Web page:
Advances in Artificial Intelligence (AI) are a hot topic in the travel industry at the moment and in particular the role that chatbots can play in the customer experience.

Although travellers can now perform many of the activities that travel agents traditionally provided, in particular research and booking, some online customers still prefer the personal service that a live help facility offers.  Chatbots provide this function, without the staff overheads.

Chatbot technology is not a new concept and most of us are now comfortable with digital assistants like Siri and Cortana but the new generation of sophisticated chatbots are designed to mimic human interaction. So for example, if a customer's flight gets cancelled, rather than just getting a text message, a chatbot would spring into action asking if they would like to be booked on the next flight.  So they act as a virtual guide, engaging in a virtual conversation similar to a Q&A session.

Chatbots can complement social media and apps, offering a new dimension and providing customers with another way to interact with brands, helping to streamline their experience. Chatbots can also work 24/7 and be programmed to interact in any language. At the moment chatbots are only capable of answering queries but in the future they'll be developed to respond to human emotions.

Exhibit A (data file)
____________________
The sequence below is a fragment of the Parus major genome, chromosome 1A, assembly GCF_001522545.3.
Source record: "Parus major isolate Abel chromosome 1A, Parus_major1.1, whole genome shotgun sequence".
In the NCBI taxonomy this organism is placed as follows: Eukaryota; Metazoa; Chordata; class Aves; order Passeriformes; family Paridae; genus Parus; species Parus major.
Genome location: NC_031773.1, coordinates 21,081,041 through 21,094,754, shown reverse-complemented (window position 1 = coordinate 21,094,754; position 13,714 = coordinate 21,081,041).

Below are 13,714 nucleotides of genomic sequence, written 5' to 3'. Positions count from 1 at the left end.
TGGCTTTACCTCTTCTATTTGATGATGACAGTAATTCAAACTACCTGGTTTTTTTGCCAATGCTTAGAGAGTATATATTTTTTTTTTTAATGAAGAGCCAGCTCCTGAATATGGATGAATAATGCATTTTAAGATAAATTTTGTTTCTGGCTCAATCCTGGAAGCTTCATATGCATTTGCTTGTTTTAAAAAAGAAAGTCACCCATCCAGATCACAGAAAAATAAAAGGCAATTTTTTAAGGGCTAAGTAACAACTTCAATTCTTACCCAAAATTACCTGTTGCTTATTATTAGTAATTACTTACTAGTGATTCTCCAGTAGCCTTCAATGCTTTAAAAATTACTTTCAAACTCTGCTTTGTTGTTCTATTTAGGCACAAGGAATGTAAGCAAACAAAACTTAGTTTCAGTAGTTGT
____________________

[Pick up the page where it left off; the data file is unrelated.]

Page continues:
Messaging bots are proving popular.  Mark Zuckerberg recently launched the integration of chatbot technology into Facebook Messenger to allow customers to message a business in the same way that they can message a friend.  These bots perform the roll of a live agent, finding destinations, suggesting dates and directing users to websites or mobile apps to complete their booking.

For example, Expedia.com launched a bot on Facebook Messenger to help customers to search for and book hotels, entering their destination, travel dates and number of nights.  Five listings are provided from Expedia.com, all visible and bookable within Facebook Messenger. Skyscanner is also using a Facebook Messenger bot in the same way to search for flights.  Results are displayed within Messenger but travellers perform their booking on the Skyscanner site. Kayak is using Slack, a workspace messaging system to allow travellers to find flights and then book them on the main Kayak website or App.

Some organisations have also incorporated profiles on Facebook Messenger to provide live help and customer service.  Hyatt Hotels, KLM Royal Dutch Airlines and Booking.com allow users to ask general queries, check availability, check in for flights and confirm reservations.  On the night that the KLM Messenger channel opened, questions to the airline increased by 40%.

In the future we expect to see the roll of chatbots extended across the travel experience.  Airlines will be able to offer smarter in-flight entertainment, based on customers' preferences and accessible from their smartphones.  Hotels can enhance their customer experience by using concierge chatbots, using messaging to welcome or say goodbye to guests, provide room information, set room temperatures and offer room service.

However, building a chatbot isn't an easy task due to the number of variations which need to be taken into account when a customer makes a query and the results they expect to receive.  Chatbots still seem to be making gains in the travel industry though so it will be interesting to see how the technology evolves...

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